I’ve been severe with Sun Microsystems. Now I don’t care anymore because Sun is Oracle and Oracle for me is a database, not a company. I was always worried about SUN, criticizing and praising as an independent observer. I did that because I admired the work that SUN has been doing on the Java Platform and the proximity the community has to Sun’s top engineers. Even criticizing, it doesn’t mean I don’t like Sun. On the contrary. I do care about them in the pure essence of carefulness, as Randy Pausch stated in his book, transcribing the words of his football coach:

– When you are doing something badly and no one’s bothering to tell you anymore, that’s a very bad place to be. Your critics are the ones still telling you they love you and care.

Sometimes we don’t like to listen to critics and advises from our friends, but this is actually the best proof that they are really our friends. But people at Sun didn’t understand that and they came to me, in defense of Sun, to reply the post I’ve mentioned above. A top Sun’s engineer wrote to me:

Any big company consists of people. Different people. Companies also have ups and downs. Does your current point of view make sense? Absolutely. But it’s not the only one. I can tell you something that it’s hard to argue with: Sun is very good at executing long term projects. Look at Java and Solaris.

And then I replied to his message:

I’m completely sure that SUN is good. I have been working with SUN technology since 1998. I’ve never touched a .NET code. All my projects, costumers, students are Java oriented. This is possible because SUN is good. But do you believe that these long term projects that you mentioned can solve SUN’s lack of profit? Java is not service, but marketing for SUN. Solaris is service, but less than 5% of them. Is JavaFX also a long term project? It was developed in a hurry! I wonder for what I can use it in my professional life. Should I rewrite my web and swing applications? No way! Don’t you think that the fastest way to spread the JavaFX adoption is allowing the improvement of existing applications? Why to spend a lot of resources to drag an applet from the browser to the desktop if we need the network anyway? More space? Develop just small applications? I would give more priority to hide the Java logo from the final user, or at least allow its customization, because an advantage of the flash technology is that it is so imperceptible and the final user doesn’t even realize that he is using that technology. You have no idea how it is important for the user interaction. Take a look out there, almost nobody sees this Java logo animation. Why people should start to see it from now on? Imagine websites like big portals. They have dozens of flash animations. Imagine how uncomfortable is to see dozens of Java logos.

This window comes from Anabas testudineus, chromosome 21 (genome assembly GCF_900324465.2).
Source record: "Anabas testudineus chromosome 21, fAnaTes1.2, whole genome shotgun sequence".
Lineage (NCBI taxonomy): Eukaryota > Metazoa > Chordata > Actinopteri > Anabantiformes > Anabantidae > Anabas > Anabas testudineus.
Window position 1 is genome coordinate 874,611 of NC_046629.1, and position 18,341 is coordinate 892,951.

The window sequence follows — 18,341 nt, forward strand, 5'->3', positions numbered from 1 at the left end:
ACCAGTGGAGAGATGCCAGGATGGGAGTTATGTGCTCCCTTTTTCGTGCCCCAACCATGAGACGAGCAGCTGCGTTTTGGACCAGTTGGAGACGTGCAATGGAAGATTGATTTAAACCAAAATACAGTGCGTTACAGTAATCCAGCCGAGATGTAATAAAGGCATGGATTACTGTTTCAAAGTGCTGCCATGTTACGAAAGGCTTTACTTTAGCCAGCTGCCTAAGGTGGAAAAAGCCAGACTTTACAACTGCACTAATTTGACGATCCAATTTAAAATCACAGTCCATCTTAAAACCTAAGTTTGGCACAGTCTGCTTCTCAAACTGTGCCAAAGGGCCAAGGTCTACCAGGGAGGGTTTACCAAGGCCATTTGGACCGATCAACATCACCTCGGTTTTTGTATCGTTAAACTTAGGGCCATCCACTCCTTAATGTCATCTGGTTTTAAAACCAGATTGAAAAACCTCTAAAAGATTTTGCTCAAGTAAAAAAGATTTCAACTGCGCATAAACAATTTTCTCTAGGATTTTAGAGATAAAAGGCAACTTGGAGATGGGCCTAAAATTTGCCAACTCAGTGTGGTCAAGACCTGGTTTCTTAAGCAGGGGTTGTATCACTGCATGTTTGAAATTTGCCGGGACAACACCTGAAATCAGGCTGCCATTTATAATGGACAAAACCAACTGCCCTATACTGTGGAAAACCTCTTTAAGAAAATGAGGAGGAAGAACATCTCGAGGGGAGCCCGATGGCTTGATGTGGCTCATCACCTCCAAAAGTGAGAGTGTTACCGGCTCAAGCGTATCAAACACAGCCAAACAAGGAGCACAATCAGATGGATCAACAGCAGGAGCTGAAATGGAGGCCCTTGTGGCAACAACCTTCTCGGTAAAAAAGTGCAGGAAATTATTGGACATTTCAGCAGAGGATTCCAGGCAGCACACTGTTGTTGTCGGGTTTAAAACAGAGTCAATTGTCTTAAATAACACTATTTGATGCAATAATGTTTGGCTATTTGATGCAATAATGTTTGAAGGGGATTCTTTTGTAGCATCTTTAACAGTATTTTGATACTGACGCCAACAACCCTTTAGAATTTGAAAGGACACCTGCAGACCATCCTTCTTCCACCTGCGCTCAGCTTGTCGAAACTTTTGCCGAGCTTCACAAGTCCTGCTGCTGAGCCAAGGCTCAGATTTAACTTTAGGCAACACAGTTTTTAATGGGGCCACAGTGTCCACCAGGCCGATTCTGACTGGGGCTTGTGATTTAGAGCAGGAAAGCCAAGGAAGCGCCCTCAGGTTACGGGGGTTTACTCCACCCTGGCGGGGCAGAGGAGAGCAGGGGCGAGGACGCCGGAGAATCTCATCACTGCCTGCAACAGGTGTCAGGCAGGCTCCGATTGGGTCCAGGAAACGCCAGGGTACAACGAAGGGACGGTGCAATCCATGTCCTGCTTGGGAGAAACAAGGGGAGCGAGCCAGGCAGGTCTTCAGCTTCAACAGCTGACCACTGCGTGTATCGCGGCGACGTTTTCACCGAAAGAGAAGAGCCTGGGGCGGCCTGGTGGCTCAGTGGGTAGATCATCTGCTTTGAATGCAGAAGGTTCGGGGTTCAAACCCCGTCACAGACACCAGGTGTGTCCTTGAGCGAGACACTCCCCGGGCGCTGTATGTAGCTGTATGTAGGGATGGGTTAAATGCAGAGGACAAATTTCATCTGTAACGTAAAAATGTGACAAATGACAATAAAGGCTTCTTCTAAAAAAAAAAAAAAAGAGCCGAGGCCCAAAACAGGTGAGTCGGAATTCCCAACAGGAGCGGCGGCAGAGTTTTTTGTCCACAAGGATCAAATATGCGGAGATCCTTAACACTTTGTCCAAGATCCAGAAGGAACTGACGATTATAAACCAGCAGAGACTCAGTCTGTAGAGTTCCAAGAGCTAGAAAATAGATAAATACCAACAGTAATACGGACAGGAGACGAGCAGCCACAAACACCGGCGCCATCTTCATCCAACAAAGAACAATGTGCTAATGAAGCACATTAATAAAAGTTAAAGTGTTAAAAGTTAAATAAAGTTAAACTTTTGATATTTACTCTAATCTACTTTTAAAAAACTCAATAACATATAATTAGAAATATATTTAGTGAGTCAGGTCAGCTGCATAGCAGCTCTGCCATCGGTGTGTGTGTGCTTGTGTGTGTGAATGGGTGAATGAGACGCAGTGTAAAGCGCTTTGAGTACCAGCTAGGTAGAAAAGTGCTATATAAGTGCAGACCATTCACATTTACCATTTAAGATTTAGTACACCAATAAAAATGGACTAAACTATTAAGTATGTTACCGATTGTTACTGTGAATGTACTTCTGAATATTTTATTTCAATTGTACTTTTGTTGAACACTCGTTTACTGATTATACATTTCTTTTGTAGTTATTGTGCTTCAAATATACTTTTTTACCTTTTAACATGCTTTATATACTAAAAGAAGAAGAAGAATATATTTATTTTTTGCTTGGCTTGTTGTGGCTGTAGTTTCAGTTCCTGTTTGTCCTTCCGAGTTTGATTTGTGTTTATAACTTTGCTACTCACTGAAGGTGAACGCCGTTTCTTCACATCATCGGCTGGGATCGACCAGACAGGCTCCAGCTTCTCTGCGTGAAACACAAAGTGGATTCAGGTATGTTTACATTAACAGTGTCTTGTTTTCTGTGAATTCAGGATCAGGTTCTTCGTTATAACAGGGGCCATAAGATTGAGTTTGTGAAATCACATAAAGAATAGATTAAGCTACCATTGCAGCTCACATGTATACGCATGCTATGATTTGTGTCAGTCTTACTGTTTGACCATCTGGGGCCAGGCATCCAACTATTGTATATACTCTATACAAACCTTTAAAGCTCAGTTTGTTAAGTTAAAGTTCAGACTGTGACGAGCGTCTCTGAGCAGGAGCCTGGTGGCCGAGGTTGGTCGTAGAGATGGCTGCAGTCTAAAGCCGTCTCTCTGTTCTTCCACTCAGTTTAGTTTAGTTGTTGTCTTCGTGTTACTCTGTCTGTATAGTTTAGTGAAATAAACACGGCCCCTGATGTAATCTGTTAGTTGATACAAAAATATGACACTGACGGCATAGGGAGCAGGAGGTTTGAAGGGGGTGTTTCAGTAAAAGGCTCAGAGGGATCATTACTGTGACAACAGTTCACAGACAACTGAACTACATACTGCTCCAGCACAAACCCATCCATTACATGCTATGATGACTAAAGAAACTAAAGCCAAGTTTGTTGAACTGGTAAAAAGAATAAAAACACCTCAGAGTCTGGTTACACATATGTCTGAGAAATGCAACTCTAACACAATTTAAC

Since we can use other programming languages (Scala, Python, Ruby, and Grove) to develop our applications on the Java Platform, why not execute JavaFX script in our existing applications too? For instance: I need to develop a special animation in my application and doing it using threads and pure Java AWT will consume a lot of time. If the JavaFX team had prioritized the execution of their scripts in existing Java applications, I would save a lot of time doing this task using JavaFX. What they did was exactly the contrary. They allowed JavaFX scripts to reuse existing Java classes, which is useful only for new projects or features out of the existing contexts. It reminds me of an interesting sentence: “Who was born first: the egg or the chicken?”

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Yes, I’m criticizing SUN again. Maybe, this is my last chance to do it before the expected announcement of the completed fusion between SUN and Oracle. I hope Oracle gets the point here and does something to fulfill the expectations of most Java Developers. If I feel things getting better, in the right path, I will keep my support as I have been doing. Otherwise, I will be excited to evaluate and definitively adopt other platforms as I have been thinking about.